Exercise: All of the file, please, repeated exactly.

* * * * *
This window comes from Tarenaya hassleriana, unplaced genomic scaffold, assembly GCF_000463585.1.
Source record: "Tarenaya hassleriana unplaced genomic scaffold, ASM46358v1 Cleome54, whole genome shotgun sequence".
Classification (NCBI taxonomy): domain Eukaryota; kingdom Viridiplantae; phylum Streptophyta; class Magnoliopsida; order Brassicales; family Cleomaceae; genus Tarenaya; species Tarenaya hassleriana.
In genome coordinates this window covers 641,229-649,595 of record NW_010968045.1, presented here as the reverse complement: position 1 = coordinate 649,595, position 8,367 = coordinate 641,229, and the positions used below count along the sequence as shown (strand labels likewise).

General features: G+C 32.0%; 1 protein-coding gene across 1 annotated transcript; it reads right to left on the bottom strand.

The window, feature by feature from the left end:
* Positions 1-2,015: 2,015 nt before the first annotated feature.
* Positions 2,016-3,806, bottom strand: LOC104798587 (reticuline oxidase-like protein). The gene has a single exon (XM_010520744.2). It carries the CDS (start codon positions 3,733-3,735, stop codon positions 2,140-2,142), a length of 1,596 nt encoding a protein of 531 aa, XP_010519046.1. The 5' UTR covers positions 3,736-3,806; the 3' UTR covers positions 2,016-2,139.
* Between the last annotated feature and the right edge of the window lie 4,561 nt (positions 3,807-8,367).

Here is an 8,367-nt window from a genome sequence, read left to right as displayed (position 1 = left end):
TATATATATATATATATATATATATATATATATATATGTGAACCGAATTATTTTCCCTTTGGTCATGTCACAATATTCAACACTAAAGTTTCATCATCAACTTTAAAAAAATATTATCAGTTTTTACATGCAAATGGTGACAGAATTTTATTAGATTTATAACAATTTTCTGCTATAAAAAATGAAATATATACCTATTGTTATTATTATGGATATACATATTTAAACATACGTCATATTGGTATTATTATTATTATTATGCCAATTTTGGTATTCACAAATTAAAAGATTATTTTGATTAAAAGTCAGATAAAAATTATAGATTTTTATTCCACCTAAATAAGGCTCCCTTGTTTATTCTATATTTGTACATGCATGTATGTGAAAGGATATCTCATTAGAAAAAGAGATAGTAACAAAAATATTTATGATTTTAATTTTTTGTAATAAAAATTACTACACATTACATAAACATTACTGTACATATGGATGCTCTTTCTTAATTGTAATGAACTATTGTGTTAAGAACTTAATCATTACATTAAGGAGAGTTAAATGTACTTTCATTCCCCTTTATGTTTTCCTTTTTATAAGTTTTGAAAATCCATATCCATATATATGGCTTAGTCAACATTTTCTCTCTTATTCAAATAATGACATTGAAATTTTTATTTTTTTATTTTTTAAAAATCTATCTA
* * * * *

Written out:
This window comes from Tarenaya hassleriana, unplaced genomic scaffold, assembly GCF_000463585.1.
Source record: "Tarenaya hassleriana unplaced genomic scaffold, ASM46358v1 Cleome54, whole genome shotgun sequence".
Classification (NCBI taxonomy): domain Eukaryota; kingdom Viridiplantae; phylum Streptophyta; class Magnoliopsida; order Brassicales; family Cleomaceae; genus Tarenaya; species Tarenaya hassleriana.
In genome coordinates this window covers 641,229-649,595 of record NW_010968045.1, presented here as the reverse complement: position 1 = coordinate 649,595, position 8,367 = coordinate 641,229, and the positions used below count along the sequence as shown (strand labels likewise).

General features: G+C 32.0%; 1 protein-coding gene across 1 annotated transcript; it reads right to left on the bottom strand.

The window, feature by feature from the left end:
* Positions 1-2,015: 2,015 nt before the first annotated feature.
* Positions 2,016-3,806, bottom strand: LOC104798587 (reticuline oxidase-like protein). The gene has a single exon (XM_010520744.2). It carries the CDS (start codon positions 3,733-3,735, stop codon positions 2,140-2,142), a length of 1,596 nt encoding a protein of 531 aa, XP_010519046.1. The 5' UTR covers positions 3,736-3,806; the 3' UTR covers positions 2,016-2,139.
* Between the last annotated feature and the right edge of the window lie 4,561 nt (positions 3,807-8,367).

Here is an 8,367-nt window from a genome sequence, read left to right as displayed (position 1 = left end):
TATATATATATATATATATATATATATATATATATATGTGAACCGAATTATTTTCCCTTTGGTCATGTCACAATATTCAACACTAAAGTTTCATCATCAACTTTAAAAAAATATTATCAGTTTTTACATGCAAATGGTGACAGAATTTTATTAGATTTATAACAATTTTCTGCTATAAAAAATGAAATATATACCTATTGTTATTATTATGGATATACATATTTAAACATACGTCATATTGGTATTATTATTATTATTATGCCAATTTTGGTATTCACAAATTAAAAGATTATTTTGATTAAAAGTCAGATAAAAATTATAGATTTTTATTCCACCTAAATAAGGCTCCCTTGTTTATTCTATATTTGTACATGCATGTATGTGAAAGGATATCTCATTAGAAAAAGAGATAGTAACAAAAATATTTATGATTTTAATTTTTTGTAATAAAAATTACTACACATTACATAAACATTACTGTACATATGGATGCTCTTTCTTAATTGTAATGAACTATTGTGTTAAGAACTTAATCATTACATTAAGGAGAGTTAAATGTACTTTCATTCCCCTTTATGTTTTCCTTTTTATAAGTTTTGAAAATCCATATCCATATATATGGCTTAGTCAACATTTTCTCTCTTATTCAAATAATGACATTGAAATTTTTATTTTTTTATTTTTTAAAAATCTATCTA